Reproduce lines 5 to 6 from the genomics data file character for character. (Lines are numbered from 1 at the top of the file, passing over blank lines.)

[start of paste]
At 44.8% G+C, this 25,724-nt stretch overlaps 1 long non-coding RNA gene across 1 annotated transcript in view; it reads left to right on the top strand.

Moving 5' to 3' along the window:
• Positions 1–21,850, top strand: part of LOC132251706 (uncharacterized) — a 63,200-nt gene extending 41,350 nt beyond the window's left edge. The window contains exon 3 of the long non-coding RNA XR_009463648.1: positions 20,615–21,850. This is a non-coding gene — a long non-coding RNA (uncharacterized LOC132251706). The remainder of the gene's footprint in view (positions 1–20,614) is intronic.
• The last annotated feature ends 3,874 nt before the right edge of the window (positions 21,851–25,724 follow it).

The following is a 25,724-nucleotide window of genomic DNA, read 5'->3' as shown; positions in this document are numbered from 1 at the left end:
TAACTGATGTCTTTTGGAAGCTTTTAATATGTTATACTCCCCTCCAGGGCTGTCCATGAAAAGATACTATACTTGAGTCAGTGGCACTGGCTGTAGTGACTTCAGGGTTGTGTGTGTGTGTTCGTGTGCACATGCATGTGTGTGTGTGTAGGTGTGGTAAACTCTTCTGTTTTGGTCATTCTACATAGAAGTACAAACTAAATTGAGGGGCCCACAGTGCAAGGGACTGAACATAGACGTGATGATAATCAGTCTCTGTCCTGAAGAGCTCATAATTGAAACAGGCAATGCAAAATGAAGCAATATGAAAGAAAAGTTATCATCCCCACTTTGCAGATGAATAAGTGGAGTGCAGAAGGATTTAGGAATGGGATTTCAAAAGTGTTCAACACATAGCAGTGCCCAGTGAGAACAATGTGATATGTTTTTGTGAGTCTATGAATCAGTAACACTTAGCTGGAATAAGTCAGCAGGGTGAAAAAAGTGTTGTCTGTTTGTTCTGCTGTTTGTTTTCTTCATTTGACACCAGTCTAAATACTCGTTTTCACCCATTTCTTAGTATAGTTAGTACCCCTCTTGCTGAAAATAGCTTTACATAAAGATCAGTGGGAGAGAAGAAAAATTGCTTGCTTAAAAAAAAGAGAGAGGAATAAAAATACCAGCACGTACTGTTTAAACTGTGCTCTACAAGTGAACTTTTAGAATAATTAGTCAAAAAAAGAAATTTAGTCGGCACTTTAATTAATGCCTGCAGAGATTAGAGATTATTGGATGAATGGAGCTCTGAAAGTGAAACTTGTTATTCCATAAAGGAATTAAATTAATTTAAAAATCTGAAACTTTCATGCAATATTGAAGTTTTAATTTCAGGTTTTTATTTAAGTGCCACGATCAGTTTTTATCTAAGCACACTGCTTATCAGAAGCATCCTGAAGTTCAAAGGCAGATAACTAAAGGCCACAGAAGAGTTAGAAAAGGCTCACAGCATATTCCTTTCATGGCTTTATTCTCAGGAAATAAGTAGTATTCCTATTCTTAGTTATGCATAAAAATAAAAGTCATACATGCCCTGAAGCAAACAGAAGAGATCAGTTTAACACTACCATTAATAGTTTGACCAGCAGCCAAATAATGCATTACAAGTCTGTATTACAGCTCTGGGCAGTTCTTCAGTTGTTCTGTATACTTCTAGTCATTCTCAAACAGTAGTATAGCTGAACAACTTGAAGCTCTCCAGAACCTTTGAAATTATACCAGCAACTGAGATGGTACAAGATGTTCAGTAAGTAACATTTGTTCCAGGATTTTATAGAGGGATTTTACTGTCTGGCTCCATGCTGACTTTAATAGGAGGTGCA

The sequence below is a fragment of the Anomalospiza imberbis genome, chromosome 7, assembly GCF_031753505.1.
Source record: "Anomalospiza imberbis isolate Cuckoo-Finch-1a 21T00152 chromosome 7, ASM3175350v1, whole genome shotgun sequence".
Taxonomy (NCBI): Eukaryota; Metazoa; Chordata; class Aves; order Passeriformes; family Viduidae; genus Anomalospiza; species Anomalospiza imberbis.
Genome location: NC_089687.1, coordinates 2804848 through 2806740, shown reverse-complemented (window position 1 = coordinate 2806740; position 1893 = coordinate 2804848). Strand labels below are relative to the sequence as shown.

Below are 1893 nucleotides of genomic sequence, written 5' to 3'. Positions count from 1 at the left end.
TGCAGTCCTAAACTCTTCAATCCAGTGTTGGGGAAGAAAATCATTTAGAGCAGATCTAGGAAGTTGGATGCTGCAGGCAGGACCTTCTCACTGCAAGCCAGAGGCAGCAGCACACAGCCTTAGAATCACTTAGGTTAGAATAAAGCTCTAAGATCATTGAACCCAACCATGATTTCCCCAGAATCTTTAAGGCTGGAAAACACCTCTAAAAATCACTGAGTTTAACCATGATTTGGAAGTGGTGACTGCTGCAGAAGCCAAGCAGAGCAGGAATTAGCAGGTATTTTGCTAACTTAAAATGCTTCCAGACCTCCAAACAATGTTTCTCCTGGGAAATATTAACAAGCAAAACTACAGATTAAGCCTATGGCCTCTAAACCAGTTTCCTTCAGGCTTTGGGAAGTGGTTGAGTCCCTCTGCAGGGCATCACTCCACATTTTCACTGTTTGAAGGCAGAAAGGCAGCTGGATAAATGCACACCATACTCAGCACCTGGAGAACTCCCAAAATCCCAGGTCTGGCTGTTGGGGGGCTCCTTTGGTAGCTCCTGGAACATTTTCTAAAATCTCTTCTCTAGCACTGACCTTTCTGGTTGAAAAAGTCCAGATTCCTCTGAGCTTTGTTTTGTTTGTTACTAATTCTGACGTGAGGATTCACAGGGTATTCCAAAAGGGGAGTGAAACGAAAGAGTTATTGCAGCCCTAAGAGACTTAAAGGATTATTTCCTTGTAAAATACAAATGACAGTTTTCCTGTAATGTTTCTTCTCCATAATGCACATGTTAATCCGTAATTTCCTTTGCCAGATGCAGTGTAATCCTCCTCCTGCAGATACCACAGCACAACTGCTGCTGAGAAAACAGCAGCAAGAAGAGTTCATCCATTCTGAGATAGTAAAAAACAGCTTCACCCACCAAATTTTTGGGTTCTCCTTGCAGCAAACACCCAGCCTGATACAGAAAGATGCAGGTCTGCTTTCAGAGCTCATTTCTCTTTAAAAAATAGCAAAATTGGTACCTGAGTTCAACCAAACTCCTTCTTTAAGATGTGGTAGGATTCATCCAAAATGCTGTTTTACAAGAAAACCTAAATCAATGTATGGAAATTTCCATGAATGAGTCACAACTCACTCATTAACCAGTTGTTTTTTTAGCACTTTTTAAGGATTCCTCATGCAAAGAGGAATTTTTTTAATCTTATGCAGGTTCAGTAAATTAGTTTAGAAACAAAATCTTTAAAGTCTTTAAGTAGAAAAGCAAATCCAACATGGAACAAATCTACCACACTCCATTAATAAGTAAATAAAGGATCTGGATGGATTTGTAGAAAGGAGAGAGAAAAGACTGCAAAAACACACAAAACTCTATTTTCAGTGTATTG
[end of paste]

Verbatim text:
The following is a 25,724-nucleotide window of genomic DNA, read 5'->3' as shown; positions in this document are numbered from 1 at the left end:
TAACTGATGTCTTTTGGAAGCTTTTAATATGTTATACTCCCCTCCAGGGCTGTCCATGAAAAGATACTATACTTGAGTCAGTGGCACTGGCTGTAGTGACTTCAGGGTTGTGTGTGTGTGTTCGTGTGCACATGCATGTGTGTGTGTGTAGGTGTGGTAAACTCTTCTGTTTTGGTCATTCTACATAGAAGTACAAACTAAATTGAGGGGCCCACAGTGCAAGGGACTGAACATAGACGTGATGATAATCAGTCTCTGTCCTGAAGAGCTCATAATTGAAACAGGCAATGCAAAATGAAGCAATATGAAAGAAAAGTTATCATCCCCACTTTGCAGATGAATAAGTGGAGTGCAGAAGGATTTAGGAATGGGATTTCAAAAGTGTTCAACACATAGCAGTGCCCAGTGAGAACAATGTGATATGTTTTTGTGAGTCTATGAATCAGTAACACTTAGCTGGAATAAGTCAGCAGGGTGAAAAAAGTGTTGTCTGTTTGTTCTGCTGTTTGTTTTCTTCATTTGACACCAGTCTAAATACTCGTTTTCACCCATTTCTTAGTATAGTTAGTACCCCTCTTGCTGAAAATAGCTTTACATAAAGATCAGTGGGAGAGAAGAAAAATTGCTTGCTTAAAAAAAAGAGAGAGGAATAAAAATACCAGCACGTACTGTTTAAACTGTGCTCTACAAGTGAACTTTTAGAATAATTAGTCAAAAAAAGAAATTTAGTCGGCACTTTAATTAATGCCTGCAGAGATTAGAGATTATTGGATGAATGGAGCTCTGAAAGTGAAACTTGTTATTCCATAAAGGAATTAAATTAATTTAAAAATCTGAAACTTTCATGCAATATTGAAGTTTTAATTTCAGGTTTTTATTTAAGTGCCACGATCAGTTTTTATCTAAGCACACTGCTTATCAGAAGCATCCTGAAGTTCAAAGGCAGATAACTAAAGGCCACAGAAGAGTTAGAAAAGGCTCACAGCATATTCCTTTCATGGCTTTATTCTCAGGAAATAAGTAGTATTCCTATTCTTAGTTATGCATAAAAATAAAAGTCATACATGCCCTGAAGCAAACAGAAGAGATCAGTTTAACACTACCATTAATAGTTTGACCAGCAGCCAAATAATGCATTACAAGTCTGTATTACAGCTCTGGGCAGTTCTTCAGTTGTTCTGTATACTTCTAGTCATTCTCAAACAGTAGTATAGCTGAACAACTTGAAGCTCTCCAGAACCTTTGAAATTATACCAGCAACTGAGATGGTACAAGATGTTCAGTAAGTAACATTTGTTCCAGGATTTTATAGAGGGATTTTACTGTCTGGCTCCATGCTGACTTTAATAGGAGGTGCA